Be prepared for practical questions in the interview. Depending on the position, you may be asked to describe how you would handle challenging scenarios, lead the interviewer(s) through your thought process as you tackle major projects, or deal with disagreements between yourself and your team or members of management. This is a great way for you to show how your academic experiences have given you organizational and soft skills that are highly valued in industry jobs. Learn everything you can about the company and the position before the interview so you can have an idea of what sort of questions you may be asked. If possible, prepare for the interview with someone familiar with the field in which you are applying. They can give you insights into some of the field-specific terminology as well as industry norms that might be difficult to know before entering the profession.
Plan for a fast pace. The non-academic interviewing and hiring process is dramatically different from the norm in academic settings, which means all your application materials, including letters of recommendation, need to be submitted quickly. Whereas academic jobs may take months to fill, interviews with private companies may be scheduled and held within days (or even hours!) after you submit your application. After the initial interview, they also typically move even more rapidly; if the interviewer(s) determine you should continue in the hiring process, you may hear back from the organization within a couple of days or weeks about next steps. Once you reach this stage, you should be prepared to move quickly. As an example, I once came to what I thought was an initial interview only to be shuffled into multiple back-to-back interviews—including one with the CEO of the company—was offered a position that day, and I was asked to begin work within the following two weeks!
Landing the Job
The final hurdle is one that deserves attention as well—the hurdle that applicants face when they actually take the job. If you have not previously worked in a non-academic setting, the workplace culture can feel foreign and overwhelming. Familiarize yourself carefully with policies as well as unwritten expectations and norms in areas such as holding meetings, communicating with coworkers, and time allowed for socializing. As early as possible, try to get to know everyone you will be working with, even if they are outside of your department or team, and begin building relationships with them. As mentioned previously, non-academic jobs often have a strong element of teamwork and collaboration, so these relationships will be key to your success.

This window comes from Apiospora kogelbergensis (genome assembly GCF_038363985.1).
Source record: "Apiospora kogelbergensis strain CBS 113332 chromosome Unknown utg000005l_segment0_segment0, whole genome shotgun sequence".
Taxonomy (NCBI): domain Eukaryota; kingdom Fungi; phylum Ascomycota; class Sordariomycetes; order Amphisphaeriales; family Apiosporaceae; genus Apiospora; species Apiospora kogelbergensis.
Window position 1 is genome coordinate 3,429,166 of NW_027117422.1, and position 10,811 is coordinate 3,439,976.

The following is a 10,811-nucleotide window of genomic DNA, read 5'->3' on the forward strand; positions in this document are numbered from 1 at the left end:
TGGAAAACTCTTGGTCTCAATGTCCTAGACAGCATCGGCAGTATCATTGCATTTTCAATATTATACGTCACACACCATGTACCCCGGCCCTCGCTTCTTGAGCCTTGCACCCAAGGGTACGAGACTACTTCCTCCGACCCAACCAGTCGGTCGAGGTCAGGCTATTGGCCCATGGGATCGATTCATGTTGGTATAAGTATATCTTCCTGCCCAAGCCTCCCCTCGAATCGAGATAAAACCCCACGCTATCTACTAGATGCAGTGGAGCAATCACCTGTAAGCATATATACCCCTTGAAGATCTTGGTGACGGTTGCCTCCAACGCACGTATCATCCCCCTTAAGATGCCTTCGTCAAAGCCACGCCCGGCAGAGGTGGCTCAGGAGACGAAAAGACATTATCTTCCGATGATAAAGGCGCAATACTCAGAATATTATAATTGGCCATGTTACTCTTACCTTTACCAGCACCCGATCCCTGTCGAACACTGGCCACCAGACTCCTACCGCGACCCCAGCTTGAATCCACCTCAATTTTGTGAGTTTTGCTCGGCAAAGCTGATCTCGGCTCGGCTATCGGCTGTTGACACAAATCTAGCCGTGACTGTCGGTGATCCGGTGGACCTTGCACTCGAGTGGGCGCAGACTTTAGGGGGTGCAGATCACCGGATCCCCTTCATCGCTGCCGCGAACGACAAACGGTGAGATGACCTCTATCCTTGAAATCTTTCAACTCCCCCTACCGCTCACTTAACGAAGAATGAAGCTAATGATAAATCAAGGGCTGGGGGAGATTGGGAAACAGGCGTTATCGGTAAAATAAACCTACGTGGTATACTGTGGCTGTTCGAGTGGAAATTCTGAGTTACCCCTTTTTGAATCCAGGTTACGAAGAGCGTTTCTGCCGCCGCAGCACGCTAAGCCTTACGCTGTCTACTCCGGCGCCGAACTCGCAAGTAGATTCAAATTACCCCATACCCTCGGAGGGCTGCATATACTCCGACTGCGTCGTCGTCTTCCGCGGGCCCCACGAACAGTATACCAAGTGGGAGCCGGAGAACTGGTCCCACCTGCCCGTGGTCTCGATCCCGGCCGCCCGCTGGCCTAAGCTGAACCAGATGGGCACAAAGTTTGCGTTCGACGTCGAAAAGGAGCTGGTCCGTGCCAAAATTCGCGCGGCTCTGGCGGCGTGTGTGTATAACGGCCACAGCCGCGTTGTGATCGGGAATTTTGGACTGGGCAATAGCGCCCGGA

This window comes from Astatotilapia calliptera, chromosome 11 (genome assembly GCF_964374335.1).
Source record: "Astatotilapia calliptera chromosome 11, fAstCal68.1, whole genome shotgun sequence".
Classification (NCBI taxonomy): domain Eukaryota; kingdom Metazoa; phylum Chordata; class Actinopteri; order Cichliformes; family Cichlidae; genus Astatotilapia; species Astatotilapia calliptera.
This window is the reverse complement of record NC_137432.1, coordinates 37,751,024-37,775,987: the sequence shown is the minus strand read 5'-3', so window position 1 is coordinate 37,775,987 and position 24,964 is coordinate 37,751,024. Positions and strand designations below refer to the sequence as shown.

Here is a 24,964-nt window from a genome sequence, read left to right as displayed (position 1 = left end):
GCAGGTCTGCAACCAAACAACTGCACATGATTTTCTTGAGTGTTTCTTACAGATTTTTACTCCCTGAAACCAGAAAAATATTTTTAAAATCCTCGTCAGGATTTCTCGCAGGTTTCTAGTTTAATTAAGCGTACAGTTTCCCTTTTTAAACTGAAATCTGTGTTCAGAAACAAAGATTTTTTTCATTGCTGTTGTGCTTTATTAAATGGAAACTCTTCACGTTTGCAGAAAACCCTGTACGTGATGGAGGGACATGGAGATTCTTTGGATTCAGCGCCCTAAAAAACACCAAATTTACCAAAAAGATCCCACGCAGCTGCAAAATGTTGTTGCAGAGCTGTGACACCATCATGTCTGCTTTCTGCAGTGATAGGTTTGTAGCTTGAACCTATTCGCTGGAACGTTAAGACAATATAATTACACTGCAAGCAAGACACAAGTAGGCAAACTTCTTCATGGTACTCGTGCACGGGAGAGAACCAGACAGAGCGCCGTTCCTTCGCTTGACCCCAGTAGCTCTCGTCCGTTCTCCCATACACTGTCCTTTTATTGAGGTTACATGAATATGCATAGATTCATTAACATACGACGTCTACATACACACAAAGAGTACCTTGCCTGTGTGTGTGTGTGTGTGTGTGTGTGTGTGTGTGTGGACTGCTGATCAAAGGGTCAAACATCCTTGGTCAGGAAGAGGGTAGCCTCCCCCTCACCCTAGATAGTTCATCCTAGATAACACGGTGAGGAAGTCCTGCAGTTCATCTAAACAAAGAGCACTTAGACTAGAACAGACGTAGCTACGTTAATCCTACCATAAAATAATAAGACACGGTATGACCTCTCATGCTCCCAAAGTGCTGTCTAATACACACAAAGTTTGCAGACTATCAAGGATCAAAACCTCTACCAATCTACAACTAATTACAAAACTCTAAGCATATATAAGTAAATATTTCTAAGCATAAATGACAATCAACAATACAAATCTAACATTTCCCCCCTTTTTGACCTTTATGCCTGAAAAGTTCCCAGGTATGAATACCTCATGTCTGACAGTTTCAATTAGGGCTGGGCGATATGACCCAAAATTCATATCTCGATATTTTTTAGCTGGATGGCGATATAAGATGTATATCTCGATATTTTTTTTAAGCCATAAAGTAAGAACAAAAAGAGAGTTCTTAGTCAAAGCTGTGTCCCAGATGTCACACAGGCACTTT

Don’t be afraid to ask questions as you are getting situated; ask about typical timelines, long-term projects in development, and the organization’s visions for the future. Locate vision and mission statements, and ask your colleagues how your work intersects with the work of others to further the organizational vision and mission. Ask for feedback from your supervisor, and be sure to clarify the level of autonomy and flexibility you have in each of your projects before you begin.
Transitioning to non-academic job settings can be stressful given the large differences between industry and academia, but it can also be an excellent way to have a fulfilling, lucrative position in which you are able to do what you love—and make an impact on the world in ways you may not have initially considered.
Kelsky, K. (2020, April 17). The professor is in: Stranded on the academic job market this year? The Chronicle of Higher Education. https://www.chronicle.com/article/the-professor-is-in-stranded-on-the-academic-job-market-this-year/
Larson, R.C., Ghaffarzadegan, N., & Xue, Y. (2013). Too many PhD graduate or too few academic job openings: The basic reproductive number R0 in academia. Systems Research and Behavioral Science, 31(6). 745-750. DOI: 10.1002/sres.2210
Olena, A. (2020, October 5). The pandemic continues to put a damper on faculty hiring. The Scientist. https://www.the-scientist.com/news-opinion/the-pandemic-continues-to-put-a-damper-on-faculty-hiring-68020
Dr. Angel Steadman is a Pedagogical Content Editor with Duolingo and a tenure-track faculty member in ESL at Highline College in the Seattle metro area.